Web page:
Safe Driving through a Tight Liquidity Cycle

To remain competitive, credit unions must have reliable sources when liquidity is needed. The secondary market can help.


Lately, it’s been tough for credit union staff to manage liquidity. While liquidity traditionally tightens during the summer months, this past year has been an especially difficult cycle. This is due to the summer explosion of car loans and skyrocketing real estate values nationwide, as well as twelve straight rate hikes by the Federal Reserve. Consider these statistics from Callahan & Associates:

  • Loan-to-share ratios are at their highest since 2000, hitting 79.1 percent in August, 2005.
  • During first quarter 2005, indirect lending comprised 33.5 percent of the average credit union’s lending portfolio. Of credit unions with more than $50 million in assets, more than 50 percent have made indirect loans.
  • First real estate loans grew by 10.6 percent in the twelve months ending June 30, 2005.

Many experts predict that liquidity will remain tight in the foreseeable future, which means now is an opportune time for credit unions to consider selling some assets. In response, many are turning to the secondary market to help manage the interest-rate, credit and liquidity risks associated with holding loans on their balance sheets.

The right direction with whole auto loans

With portfolios nearly on empty due to this year’s car-buying boom, credit unions looking for additional funding sources have an attractive option through whole-loan sales. Selling whole loans provides maximum liquidity and flexibility since credit unions are able to sell as many loans as their balance-sheet strategies require, regardless of the current stage of the liquidity cycle. It also frees up capital to make new loans and provides off-balance sheet accounting treatment for the loans. For credit unions with successful indirect-lending programs that must keep funding available at competitive rates for their dealer networks, selling loans to a secondary market investor is a smart move.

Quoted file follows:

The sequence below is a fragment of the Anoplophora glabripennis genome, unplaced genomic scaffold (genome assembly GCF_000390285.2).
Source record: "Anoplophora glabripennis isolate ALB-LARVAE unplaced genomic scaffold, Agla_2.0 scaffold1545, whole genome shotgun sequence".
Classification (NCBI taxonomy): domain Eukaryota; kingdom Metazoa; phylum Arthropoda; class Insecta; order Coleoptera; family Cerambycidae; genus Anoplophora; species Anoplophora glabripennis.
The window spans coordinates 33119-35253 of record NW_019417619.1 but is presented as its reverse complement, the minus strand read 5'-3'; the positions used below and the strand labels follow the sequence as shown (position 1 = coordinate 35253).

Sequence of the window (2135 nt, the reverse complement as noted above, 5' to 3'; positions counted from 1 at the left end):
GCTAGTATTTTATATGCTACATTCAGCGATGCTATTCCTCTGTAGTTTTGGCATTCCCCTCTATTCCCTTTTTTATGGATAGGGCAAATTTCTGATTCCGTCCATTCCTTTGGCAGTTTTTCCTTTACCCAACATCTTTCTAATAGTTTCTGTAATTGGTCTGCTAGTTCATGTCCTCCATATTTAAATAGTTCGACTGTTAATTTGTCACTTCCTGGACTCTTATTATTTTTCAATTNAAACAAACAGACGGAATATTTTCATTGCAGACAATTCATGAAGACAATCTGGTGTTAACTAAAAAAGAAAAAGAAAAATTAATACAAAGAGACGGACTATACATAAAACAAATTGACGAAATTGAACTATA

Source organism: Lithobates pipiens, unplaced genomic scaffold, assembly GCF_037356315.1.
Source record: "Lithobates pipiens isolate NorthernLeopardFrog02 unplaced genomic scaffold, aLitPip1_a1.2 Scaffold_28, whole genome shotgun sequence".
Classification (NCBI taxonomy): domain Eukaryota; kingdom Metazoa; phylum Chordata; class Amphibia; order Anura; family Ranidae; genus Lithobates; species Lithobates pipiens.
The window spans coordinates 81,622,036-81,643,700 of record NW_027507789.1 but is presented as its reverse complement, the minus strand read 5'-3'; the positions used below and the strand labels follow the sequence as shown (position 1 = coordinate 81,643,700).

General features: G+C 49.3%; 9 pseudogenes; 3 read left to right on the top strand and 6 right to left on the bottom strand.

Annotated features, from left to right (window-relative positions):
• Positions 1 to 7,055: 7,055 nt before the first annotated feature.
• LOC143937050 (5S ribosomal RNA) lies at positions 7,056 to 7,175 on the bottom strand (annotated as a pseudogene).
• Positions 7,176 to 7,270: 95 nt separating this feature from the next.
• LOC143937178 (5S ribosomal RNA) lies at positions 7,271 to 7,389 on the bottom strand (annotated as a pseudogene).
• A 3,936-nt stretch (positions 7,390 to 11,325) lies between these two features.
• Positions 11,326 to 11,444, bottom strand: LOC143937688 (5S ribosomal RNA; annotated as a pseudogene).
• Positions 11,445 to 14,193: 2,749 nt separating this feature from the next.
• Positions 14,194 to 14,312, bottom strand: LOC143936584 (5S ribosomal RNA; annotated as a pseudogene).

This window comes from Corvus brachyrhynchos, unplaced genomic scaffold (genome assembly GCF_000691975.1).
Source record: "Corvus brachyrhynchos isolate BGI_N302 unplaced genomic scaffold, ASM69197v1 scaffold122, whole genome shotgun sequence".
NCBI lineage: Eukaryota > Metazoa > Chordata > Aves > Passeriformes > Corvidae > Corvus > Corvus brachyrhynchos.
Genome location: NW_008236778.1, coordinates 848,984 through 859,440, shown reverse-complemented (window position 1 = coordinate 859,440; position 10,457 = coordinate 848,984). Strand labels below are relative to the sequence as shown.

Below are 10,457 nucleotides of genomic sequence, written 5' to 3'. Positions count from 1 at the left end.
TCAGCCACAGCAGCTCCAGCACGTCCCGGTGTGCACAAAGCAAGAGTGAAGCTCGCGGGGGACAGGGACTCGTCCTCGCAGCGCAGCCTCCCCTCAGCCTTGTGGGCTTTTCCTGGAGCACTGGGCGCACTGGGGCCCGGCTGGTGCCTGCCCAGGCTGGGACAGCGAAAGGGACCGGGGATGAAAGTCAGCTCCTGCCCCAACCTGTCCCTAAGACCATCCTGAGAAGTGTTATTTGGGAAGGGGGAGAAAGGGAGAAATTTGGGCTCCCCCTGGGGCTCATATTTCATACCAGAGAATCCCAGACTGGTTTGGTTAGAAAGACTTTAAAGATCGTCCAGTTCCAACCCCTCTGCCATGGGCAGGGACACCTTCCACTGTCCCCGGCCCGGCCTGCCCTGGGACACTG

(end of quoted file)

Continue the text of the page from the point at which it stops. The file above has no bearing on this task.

Credit unions that sell auto loans in the secondary market can partner with investors who enable them to retain the servicing. When credit unions retain servicing, they retain the member relationship, their most valuable asset! The servicing income continues to be earned, and additional products and services can be offered.

Street smart with jumbo mortgage loans

In today’s high-dollar real estate market, offering jumbo loans can be beneficial to the financial health and growth of credit unions, especially if a credit union is located in an area where housing prices demand larger loan balances. According to the NCUA, credit unions originating mortgages experience higher savings and loan growth, as well as an increase in their return on assets. But for credit unions in the jumbo loan business, challenges can arise in managing interest-rate risk, maintaining liquidity for other lending demands and, perhaps most importantly, maintaining member relationships.

More and more, credit unions are selling their jumbo loans to the secondary market in order to address these challenges. And, by carefully evaluating an investor’s available servicing options, jumbo loans can be sold without losing member relationships – a frustration frequently mentioned by credit union lending and marketing officers.

To remain competitive, credit unions must have reliable sources when liquidity is needed. By turning to the secondary market for help managing auto loans and jumbo loan portfolios, credit unions can keep both hands on the wheel while maneuvering today’s tight liquidity speed bumps.

Charlie Mac is a CUSO and secondary market investor that is committed to helping credit unions maintain their member relationships. Charlie Mac partners with corporate credit unions to offer this outlet to credit unions. For more information, contact your corporate investment sales representative.



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Nov. 28, 2005



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